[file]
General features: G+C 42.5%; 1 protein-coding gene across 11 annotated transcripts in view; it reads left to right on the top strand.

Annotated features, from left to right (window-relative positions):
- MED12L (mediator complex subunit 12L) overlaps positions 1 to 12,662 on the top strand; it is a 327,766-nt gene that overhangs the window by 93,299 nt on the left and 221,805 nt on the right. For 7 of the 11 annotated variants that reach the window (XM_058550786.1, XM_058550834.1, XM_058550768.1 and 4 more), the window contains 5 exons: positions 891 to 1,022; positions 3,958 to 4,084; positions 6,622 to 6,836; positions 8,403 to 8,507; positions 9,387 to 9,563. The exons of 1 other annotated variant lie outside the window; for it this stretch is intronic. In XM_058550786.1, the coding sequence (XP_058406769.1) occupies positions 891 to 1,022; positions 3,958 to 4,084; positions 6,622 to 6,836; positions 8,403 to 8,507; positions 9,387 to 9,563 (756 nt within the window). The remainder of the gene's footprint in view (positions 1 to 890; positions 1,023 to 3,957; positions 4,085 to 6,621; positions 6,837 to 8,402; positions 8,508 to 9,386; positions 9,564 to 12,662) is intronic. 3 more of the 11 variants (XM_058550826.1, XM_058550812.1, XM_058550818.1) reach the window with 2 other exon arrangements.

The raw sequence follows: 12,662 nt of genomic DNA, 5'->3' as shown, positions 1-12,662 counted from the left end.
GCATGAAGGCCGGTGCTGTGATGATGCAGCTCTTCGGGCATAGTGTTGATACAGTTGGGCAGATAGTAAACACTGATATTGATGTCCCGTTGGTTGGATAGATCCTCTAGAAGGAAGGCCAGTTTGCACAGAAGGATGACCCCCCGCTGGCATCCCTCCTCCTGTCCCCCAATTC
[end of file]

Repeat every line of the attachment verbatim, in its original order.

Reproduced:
General features: G+C 42.5%; 1 protein-coding gene across 11 annotated transcripts in view; it reads left to right on the top strand.

Annotated features, from left to right (window-relative positions):
- MED12L (mediator complex subunit 12L) overlaps positions 1 to 12,662 on the top strand; it is a 327,766-nt gene that overhangs the window by 93,299 nt on the left and 221,805 nt on the right. For 7 of the 11 annotated variants that reach the window (XM_058550786.1, XM_058550834.1, XM_058550768.1 and 4 more), the window contains 5 exons: positions 891 to 1,022; positions 3,958 to 4,084; positions 6,622 to 6,836; positions 8,403 to 8,507; positions 9,387 to 9,563. The exons of 1 other annotated variant lie outside the window; for it this stretch is intronic. In XM_058550786.1, the coding sequence (XP_058406769.1) occupies positions 891 to 1,022; positions 3,958 to 4,084; positions 6,622 to 6,836; positions 8,403 to 8,507; positions 9,387 to 9,563 (756 nt within the window). The remainder of the gene's footprint in view (positions 1 to 890; positions 1,023 to 3,957; positions 4,085 to 6,621; positions 6,837 to 8,402; positions 8,508 to 9,386; positions 9,564 to 12,662) is intronic. 3 more of the 11 variants (XM_058550826.1, XM_058550812.1, XM_058550818.1) reach the window with 2 other exon arrangements.

The raw sequence follows: 12,662 nt of genomic DNA, 5'->3' as shown, positions 1-12,662 counted from the left end.
GCATGAAGGCCGGTGCTGTGATGATGCAGCTCTTCGGGCATAGTGTTGATACAGTTGGGCAGATAGTAAACACTGATATTGATGTCCCGTTGGTTGGATAGATCCTCTAGAAGGAAGGCCAGTTTGCACAGAAGGATGACCCCCCGCTGGCATCCCTCCTCCTGTCCCCCAATTC